There are three principal characters in Sue Brooks’ film, Japanese Story: Sandy Edwards (Toni Collette), an Australian geologist; Tachibana Hiromitsu (Gotaro Tsunashima), a Japanese businessman; and the astounding and austerely grand landscape of the Pilbara in Western Australia, an equally strong presence in the film.
Edwards, protesting vehemently to her boss, unwillingly takes on the task of showing Hiromitsu around when he comes to Australia to see the corporate iron mining operation in Newman. (Her firm is a client of the mining company.) When Hiromitsu is introduced to Edwards, he visibly backs off–a woman "driver" runs counter to his cultural expectations. They are shown the surreal-looking refinery (a mammoth maze of wooden trestles and conveyors) and the enormous pit mine gouged out of the earth ("It looks like a Mayan temple!").
Business purpose accomplished, Hiromitsu wants to see more of the area and, despite the pronounced coolness between them, they drive off together into the remote desert. Alison Tilson’s screenplay explores the cultural differences between the bluff, independent Australian woman and the conservative, tradition-bound Japanese executive. Each seems to use their differences defensively, reinforcing their initial mutual hostility. When they meet, for example, Hiromitsu doesn’t let on that he knows a good bit of English. Edwards is odd person out in the ritual exchanging of business cards.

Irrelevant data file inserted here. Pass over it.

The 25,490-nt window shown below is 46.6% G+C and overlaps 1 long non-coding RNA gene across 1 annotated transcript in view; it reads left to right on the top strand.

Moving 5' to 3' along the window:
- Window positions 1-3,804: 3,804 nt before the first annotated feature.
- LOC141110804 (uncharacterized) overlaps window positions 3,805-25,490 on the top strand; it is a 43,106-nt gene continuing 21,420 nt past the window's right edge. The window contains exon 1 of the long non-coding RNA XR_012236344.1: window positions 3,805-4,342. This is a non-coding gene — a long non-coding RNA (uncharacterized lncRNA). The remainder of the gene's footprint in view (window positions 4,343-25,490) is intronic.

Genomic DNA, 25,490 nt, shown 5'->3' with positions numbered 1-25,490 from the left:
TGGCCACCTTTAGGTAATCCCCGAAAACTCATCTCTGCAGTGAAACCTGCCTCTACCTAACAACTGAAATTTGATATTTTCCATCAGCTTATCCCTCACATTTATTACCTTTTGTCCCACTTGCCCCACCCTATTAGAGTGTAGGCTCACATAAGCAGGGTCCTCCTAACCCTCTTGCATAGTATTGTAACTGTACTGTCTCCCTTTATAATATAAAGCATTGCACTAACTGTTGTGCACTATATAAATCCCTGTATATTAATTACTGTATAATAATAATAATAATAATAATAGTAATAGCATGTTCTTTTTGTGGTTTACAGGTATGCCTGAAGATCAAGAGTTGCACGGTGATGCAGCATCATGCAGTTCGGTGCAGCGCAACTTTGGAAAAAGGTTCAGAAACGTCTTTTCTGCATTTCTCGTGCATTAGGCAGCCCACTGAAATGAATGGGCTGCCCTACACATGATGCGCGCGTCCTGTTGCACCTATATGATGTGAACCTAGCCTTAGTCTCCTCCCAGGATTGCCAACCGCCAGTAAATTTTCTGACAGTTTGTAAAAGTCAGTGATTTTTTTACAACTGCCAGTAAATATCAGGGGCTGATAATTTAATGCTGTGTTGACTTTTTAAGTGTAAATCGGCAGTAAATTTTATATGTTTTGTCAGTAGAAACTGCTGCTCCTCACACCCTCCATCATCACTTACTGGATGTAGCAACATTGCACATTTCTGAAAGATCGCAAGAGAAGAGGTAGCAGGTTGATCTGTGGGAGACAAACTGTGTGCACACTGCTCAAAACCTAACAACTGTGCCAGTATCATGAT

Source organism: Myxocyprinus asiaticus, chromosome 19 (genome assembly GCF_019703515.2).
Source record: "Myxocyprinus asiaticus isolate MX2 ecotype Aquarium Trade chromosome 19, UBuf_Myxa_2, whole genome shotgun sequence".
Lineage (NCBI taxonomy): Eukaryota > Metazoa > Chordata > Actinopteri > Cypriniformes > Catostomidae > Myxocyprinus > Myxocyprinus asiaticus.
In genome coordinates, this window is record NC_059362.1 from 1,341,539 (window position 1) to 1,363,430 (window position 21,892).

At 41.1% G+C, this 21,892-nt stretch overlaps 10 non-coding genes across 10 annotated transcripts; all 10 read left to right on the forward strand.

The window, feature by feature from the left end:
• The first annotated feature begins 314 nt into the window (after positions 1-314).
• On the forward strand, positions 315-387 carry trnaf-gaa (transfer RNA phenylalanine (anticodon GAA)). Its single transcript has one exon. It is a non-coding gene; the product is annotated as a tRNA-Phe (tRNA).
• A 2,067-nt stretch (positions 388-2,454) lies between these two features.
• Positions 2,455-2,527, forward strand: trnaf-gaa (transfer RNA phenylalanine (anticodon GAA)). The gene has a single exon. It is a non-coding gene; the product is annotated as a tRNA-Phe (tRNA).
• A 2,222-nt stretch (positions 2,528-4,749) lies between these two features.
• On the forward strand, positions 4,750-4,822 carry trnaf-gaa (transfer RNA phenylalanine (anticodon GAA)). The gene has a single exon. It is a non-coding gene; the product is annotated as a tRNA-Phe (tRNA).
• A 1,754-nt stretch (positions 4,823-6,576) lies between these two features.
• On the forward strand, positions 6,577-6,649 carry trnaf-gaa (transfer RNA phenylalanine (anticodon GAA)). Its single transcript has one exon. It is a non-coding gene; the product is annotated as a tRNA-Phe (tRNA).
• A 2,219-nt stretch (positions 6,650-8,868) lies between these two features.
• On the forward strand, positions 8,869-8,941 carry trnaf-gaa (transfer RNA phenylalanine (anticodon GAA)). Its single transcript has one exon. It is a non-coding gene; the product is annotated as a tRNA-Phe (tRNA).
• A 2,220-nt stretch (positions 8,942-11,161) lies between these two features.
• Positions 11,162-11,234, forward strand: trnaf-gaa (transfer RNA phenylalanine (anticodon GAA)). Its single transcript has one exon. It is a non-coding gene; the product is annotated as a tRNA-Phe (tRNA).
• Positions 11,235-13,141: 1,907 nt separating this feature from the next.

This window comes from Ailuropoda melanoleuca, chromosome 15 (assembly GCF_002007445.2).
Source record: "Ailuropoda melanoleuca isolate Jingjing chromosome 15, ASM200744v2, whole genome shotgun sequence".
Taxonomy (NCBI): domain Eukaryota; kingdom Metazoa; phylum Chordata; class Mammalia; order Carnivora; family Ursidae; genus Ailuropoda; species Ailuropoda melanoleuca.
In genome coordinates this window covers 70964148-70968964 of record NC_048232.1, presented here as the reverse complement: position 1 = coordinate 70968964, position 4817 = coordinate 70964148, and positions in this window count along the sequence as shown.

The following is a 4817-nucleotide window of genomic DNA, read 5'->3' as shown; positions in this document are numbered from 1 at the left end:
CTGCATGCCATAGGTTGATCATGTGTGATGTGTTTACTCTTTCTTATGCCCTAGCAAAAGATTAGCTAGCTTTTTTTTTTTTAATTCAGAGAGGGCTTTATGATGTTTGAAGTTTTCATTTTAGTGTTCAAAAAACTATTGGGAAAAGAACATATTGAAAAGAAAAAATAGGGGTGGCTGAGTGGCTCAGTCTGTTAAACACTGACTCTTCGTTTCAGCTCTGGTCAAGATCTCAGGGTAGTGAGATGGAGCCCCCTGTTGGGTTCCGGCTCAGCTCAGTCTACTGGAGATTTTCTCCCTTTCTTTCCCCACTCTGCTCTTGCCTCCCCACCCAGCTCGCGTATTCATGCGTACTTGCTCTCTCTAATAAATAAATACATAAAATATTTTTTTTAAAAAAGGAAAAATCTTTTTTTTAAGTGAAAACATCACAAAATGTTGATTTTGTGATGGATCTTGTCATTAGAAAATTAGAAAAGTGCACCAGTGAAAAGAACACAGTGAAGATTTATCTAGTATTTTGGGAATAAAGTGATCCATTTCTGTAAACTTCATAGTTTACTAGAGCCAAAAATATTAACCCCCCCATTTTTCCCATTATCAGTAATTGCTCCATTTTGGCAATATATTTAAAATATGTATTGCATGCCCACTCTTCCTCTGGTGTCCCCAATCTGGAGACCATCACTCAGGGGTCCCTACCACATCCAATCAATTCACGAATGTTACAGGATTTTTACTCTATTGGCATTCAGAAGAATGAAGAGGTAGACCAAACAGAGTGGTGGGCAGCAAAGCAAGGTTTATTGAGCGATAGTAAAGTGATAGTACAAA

Hiromitsu is in awe and somewhat frightened by the emptiness around them, noting that in Australia there’s a lot of space, but no people, while in Japan there are a lot of people, but no space. There’s nothing like a crisis to break down barriers. When the van gets stuck in the deep sand of an unpaved road, they are in real danger–isolated in this back country far from help. Their shared vulnerability is the catalyst that finally starts some chemistry between them. Not only does communication improve, but a deeper connection slowly blooms.
Both characters are nicely developed and both of them grow and change as a result of their shared experiences. A variety of occurrences are used to reveal character, from a rather banal karaoke bar scene to a wonderful exploration of the many meanings of the word "hai." While Collette has drawn wide attention for this film, both leads deliver equally skilled performances, richly fleshing out the characterizations.
But the narrative loses steam in all its wanderings around the desert, and, after a plot twist, gets heavily bogged down in predictable sentiment, further emphasized by a monotonous, saccharine soundtrack by Elizabeth Drake.
Japanese Storyunfortunately loses its way in its ramblings, playing for the emotional payback instead of sticking with its perceptively observed cross-cultural character study. Still, it is episodically effective and the likable characters and ever-present splendor of the desert landscape register strongly.